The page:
Never have I seen so many of my Facebook friends, particularly my communication colleagues, link to a piece the way they have linked to Drew Westin's "What Happened to Obama?" (This is the print edition title). I can see why. I agree with much of it. It's clear, compelling, and appeals to much that is in all of us. And that's precisely the problem with the enthusiasm. Three reservations to consider.
First, Westen makes stories--rhetoric--absolutely central to political success. He believes the human brain is hard wired to love stories. In Weston's judgment, Obama has failed to tell a good story. Ergo, he struggles politically. The fact that Westen's "story" is a syllogism (Major premise--human brain hearts stories. Minor premise: Obama sucks. Conclusion: Obama struggles) should caution us about the universality of the sweeping claims he makes. Equally important, he plays to our prejudices--"our" meaning liberal rhetoric professors like me--in two ways: 1) Rhetoric is the most important thing in the whole world. 2) Obama should have governed as a full-bore liberal. As Aristotle pointed out, it's easier to praise Athenians in Athens than it is to praise Laecedemonians. No wonder every liberal comm professor is posting this.
More important, perhaps, is the fact that, while we like stories, narrative alone makes for dangerous politics. Bill Lewis taught that to us in his magnificent 1987 QJS essay on Ronald Reagan. Narratives need evaluation in terms of their evidence and argument. Even if you grant that we are "hard-wired" to like narrative, we should learn argument. As we should have discovered even in the past few months, facts are useful.
Second, Westen nicely--and slickly--disclaims his expertise: "As a practicing psychologist with more than 25 years of experience, I will resist the temptation to diagnose at a distance, but as a scientist and strategic consultant, I will venture some hypotheses." The second half of this sentence negates the first; he resists temptation nearly as well as Hef. Westen uses his expertise as a psychologist to explain the behavior of a person he has never met. Dr. Drew awaits!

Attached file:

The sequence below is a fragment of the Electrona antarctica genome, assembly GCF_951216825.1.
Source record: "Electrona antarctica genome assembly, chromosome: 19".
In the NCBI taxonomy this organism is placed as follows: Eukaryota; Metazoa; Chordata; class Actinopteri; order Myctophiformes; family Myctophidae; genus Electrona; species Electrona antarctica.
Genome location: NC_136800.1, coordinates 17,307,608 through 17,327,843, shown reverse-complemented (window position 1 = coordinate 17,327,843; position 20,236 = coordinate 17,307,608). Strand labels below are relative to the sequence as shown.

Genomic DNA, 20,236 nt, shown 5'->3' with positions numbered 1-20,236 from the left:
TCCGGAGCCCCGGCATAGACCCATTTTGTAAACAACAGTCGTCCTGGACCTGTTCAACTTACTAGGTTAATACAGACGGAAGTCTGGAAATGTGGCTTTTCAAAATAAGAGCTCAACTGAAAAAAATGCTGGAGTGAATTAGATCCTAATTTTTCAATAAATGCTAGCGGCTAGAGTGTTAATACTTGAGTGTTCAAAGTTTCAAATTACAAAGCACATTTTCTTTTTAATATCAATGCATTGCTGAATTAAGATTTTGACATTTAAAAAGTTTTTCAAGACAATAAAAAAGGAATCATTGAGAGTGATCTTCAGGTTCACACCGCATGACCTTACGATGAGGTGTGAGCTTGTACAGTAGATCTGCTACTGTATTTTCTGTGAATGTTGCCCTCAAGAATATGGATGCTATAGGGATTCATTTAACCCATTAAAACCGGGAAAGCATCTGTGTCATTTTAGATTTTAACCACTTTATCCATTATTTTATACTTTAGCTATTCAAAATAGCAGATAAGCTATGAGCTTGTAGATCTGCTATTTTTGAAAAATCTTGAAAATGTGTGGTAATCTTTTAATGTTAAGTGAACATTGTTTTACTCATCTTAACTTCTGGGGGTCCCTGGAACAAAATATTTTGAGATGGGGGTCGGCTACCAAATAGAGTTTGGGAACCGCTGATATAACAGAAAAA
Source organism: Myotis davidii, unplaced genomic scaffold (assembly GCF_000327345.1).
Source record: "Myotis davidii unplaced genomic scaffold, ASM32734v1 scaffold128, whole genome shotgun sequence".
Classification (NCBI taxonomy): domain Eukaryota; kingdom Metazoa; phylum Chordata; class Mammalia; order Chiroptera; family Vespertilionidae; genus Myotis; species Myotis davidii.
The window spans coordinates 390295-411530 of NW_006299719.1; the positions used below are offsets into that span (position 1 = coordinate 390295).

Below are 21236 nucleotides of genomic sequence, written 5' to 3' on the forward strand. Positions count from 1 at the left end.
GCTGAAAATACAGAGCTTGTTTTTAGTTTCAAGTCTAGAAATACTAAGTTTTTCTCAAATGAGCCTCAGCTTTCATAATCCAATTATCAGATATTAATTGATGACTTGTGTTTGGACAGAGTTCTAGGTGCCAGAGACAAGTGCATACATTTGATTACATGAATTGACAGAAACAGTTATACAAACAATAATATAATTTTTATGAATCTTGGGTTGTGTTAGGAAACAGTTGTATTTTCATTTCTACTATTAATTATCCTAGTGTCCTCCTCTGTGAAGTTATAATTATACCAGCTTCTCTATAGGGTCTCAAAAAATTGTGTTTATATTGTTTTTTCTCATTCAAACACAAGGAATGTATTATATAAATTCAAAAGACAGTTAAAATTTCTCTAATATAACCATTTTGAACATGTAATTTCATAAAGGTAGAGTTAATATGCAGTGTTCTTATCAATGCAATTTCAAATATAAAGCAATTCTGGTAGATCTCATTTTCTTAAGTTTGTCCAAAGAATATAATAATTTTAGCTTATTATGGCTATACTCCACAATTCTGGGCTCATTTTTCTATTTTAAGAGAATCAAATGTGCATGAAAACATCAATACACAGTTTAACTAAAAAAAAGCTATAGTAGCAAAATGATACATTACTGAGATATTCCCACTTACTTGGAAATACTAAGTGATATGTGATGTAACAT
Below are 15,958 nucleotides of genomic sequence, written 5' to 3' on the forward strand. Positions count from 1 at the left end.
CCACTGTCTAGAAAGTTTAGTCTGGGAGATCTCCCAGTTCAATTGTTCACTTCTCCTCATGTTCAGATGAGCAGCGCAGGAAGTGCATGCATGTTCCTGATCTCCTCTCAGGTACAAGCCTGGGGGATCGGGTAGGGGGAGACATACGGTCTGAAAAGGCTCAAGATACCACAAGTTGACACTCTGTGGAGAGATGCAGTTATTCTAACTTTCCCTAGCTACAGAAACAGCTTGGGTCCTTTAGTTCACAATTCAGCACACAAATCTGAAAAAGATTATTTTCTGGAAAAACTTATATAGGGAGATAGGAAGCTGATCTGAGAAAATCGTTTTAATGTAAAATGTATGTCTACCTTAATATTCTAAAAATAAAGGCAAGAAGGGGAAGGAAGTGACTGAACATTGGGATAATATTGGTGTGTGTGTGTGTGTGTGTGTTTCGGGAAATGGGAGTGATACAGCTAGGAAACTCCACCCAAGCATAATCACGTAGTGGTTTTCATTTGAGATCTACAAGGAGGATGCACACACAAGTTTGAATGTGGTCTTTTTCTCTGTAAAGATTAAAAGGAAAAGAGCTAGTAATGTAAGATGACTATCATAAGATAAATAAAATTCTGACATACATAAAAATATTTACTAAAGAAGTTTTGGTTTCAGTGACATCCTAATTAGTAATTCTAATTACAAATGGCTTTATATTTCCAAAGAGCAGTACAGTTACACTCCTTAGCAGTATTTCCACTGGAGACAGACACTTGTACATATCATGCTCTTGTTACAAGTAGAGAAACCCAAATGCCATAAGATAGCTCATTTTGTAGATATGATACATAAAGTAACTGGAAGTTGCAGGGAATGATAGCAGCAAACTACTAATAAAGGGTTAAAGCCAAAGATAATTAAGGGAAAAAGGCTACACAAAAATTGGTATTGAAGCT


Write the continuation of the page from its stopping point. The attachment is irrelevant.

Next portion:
I am always dubious about "experts" who 1) venture well outside their areas of expertise and continue to use the tools of that expertise; and 2) disclaim their expertise while using their expertise. If Westen believes Obama has failed to "resolve his identity," that is, um, a psychological evaluation. Honesty is the best policy. Look, Westen thinks Obama should have tacked farther to the left, that he should have denounced the moneychangers in the temple. Great. I agree. But don't claim, even implicitly, that expertise in psychology guarantees the success of this recommendation.
Connected to that is the utter lack of context--he makes sweeping claims about the nature of the human brain, he generalizes his personal reactions to Obama to the population at large, and, shaped by his training, he assumes the problem is in Obama's head. Kenneth Burke refers to that as "occupational psychosis," or, to use the vernacular, if you're a hammer, every problem looks like a nail.
And that's the final reservation I have. Look, for those of us old enough to remember politics clearly, you could substitute "Clinton" for "Obama" throughout this op-ed and you'd have a lovely example of the sort of thing that appeared throughout 1995. The last two Democratic presidents have run inspiring, vaguely populist campaigns that promised to right the wrongs of the Republicans. Each, then, has tacked strongly to the center, if not the right, once they landed in the presidency. Liberals screamed angrily about each one as a result.
This suggests that the problem rests not in Obama's head, but in the state of American politics--in the partisan divide (twice as many people say they are conservative as liberal), in the traditions of speech the men have inherited, in the cultural definitions of liberalism, in the economic divide that plagues the country, in the lack of a liberal infrastructure analogous to the conservative one, etc. It is a problem with multiple dimensions.
I believe rhetoric matters. I think this article makes some good points, particularly when he discusses Obama's habit of contradicting himself. But the fact that the last two Democratic presidents--both superb orators--have both struggled in precisely the same sorts of ways suggests that a pretty story, a misplaced nostalgia for the past, will not make our boo-boo better.